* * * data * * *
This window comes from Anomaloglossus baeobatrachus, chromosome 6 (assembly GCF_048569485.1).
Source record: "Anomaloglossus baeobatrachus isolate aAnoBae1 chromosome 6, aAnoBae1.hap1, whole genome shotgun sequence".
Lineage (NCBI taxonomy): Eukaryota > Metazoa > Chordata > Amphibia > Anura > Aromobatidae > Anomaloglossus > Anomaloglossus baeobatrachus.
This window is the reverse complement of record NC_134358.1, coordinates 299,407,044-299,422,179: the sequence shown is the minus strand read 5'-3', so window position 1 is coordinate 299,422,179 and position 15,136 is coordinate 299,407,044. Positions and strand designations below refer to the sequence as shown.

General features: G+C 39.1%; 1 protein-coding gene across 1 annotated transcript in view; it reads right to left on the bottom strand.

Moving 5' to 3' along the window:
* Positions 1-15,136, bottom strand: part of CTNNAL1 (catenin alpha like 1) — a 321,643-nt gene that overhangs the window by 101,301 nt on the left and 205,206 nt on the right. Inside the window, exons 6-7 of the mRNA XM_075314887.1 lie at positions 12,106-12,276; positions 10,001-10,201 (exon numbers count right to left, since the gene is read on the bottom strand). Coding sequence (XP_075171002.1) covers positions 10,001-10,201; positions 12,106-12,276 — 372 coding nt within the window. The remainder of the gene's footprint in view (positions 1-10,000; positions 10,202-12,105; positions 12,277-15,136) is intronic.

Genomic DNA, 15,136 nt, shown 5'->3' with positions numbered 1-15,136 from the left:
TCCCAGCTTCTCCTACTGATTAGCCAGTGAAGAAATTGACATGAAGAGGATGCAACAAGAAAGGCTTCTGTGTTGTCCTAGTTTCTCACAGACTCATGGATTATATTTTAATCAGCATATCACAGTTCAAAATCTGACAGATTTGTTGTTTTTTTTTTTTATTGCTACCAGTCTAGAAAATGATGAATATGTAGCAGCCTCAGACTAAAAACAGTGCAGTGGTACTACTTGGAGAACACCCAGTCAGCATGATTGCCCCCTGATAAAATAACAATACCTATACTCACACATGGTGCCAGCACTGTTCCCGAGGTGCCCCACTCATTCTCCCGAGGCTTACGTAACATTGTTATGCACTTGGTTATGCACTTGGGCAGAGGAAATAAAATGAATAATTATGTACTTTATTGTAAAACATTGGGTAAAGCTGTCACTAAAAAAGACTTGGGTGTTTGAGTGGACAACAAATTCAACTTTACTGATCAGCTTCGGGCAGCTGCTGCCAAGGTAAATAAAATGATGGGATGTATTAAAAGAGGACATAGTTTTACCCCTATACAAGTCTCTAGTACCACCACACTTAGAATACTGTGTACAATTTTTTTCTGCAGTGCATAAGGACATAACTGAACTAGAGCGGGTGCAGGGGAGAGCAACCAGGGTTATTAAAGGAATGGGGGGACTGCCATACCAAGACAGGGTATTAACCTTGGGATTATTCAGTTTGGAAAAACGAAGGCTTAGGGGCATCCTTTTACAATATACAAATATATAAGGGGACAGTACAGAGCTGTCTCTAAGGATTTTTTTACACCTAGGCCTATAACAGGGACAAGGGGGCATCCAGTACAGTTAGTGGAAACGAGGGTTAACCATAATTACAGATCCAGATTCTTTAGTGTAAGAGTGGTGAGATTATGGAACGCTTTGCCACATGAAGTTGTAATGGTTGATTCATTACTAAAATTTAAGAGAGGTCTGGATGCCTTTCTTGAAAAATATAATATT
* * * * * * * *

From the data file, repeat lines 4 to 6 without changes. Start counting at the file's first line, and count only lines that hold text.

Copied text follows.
This window is the reverse complement of record NC_134358.1, coordinates 299,407,044-299,422,179: the sequence shown is the minus strand read 5'-3', so window position 1 is coordinate 299,422,179 and position 15,136 is coordinate 299,407,044. Positions and strand designations below refer to the sequence as shown.

General features: G+C 39.1%; 1 protein-coding gene across 1 annotated transcript in view; it reads right to left on the bottom strand.

Moving 5' to 3' along the window: